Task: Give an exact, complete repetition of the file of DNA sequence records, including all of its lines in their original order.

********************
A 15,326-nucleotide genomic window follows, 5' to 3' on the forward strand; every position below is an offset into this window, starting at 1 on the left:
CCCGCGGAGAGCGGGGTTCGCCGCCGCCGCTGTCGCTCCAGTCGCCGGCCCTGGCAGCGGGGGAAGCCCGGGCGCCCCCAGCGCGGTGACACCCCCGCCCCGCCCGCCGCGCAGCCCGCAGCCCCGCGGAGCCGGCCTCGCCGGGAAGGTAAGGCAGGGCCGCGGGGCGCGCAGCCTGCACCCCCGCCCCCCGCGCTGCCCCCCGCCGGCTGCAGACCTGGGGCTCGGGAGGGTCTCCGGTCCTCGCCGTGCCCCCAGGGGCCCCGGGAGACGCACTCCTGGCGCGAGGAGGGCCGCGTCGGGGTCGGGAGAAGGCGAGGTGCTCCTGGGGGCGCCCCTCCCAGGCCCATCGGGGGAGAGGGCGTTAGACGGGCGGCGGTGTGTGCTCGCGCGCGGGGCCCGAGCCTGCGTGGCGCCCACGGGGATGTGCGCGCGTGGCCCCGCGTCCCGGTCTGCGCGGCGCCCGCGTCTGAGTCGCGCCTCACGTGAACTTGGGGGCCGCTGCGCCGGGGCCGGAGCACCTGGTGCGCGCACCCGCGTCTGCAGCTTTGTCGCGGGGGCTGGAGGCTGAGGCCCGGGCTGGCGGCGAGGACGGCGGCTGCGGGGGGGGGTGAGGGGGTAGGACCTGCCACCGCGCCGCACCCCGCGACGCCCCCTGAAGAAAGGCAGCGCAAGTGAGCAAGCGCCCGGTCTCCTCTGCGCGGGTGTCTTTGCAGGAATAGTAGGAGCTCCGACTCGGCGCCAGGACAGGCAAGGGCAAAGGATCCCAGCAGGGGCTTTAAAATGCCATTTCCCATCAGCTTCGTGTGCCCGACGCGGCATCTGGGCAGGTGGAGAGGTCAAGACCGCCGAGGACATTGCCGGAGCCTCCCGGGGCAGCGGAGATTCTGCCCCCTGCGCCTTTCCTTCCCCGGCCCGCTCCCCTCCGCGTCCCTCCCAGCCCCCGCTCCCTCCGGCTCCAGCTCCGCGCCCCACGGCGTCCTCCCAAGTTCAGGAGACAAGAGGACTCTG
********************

A 15,326-nucleotide genomic window follows, 5' to 3' on the forward strand; every position below is an offset into this window, starting at 1 on the left:
CCCGCGGAGAGCGGGGTTCGCCGCCGCCGCTGTCGCTCCAGTCGCCGGCCCTGGCAGCGGGGGAAGCCCGGGCGCCCCCAGCGCGGTGACACCCCCGCCCCGCCCGCCGCGCAGCCCGCAGCCCCGCGGAGCCGGCCTCGCCGGGAAGGTAAGGCAGGGCCGCGGGGCGCGCAGCCTGCACCCCCGCCCCCCGCGCTGCCCCCCGCCGGCTGCAGACCTGGGGCTCGGGAGGGTCTCCGGTCCTCGCCGTGCCCCCAGGGGCCCCGGGAGACGCACTCCTGGCGCGAGGAGGGCCGCGTCGGGGTCGGGAGAAGGCGAGGTGCTCCTGGGGGCGCCCCTCCCAGGCCCATCGGGGGAGAGGGCGTTAGACGGGCGGCGGTGTGTGCTCGCGCGCGGGGCCCGAGCCTGCGTGGCGCCCACGGGGATGTGCGCGCGTGGCCCCGCGTCCCGGTCTGCGCGGCGCCCGCGTCTGAGTCGCGCCTCACGTGAACTTGGGGGCCGCTGCGCCGGGGCCGGAGCACCTGGTGCGCGCACCCGCGTCTGCAGCTTTGTCGCGGGGGCTGGAGGCTGAGGCCCGGGCTGGCGGCGAGGACGGCGGCTGCGGGGGGGGGTGAGGGGGTAGGACCTGCCACCGCGCCGCACCCCGCGACGCCCCCTGAAGAAAGGCAGCGCAAGTGAGCAAGCGCCCGGTCTCCTCTGCGCGGGTGTCTTTGCAGGAATAGTAGGAGCTCCGACTCGGCGCCAGGACAGGCAAGGGCAAAGGATCCCAGCAGGGGCTTTAAAATGCCATTTCCCATCAGCTTCGTGTGCCCGACGCGGCATCTGGGCAGGTGGAGAGGTCAAGACCGCCGAGGACATTGCCGGAGCCTCCCGGGGCAGCGGAGATTCTGCCCCCTGCGCCTTTCCTTCCCCGGCCCGCTCCCCTCCGCGTCCCTCCCAGCCCCCGCTCCCTCCGGCTCCAGCTCCGCGCCCCACGGCGTCCTCCCAAGTTCAGGAGACAAGAGGACTCTG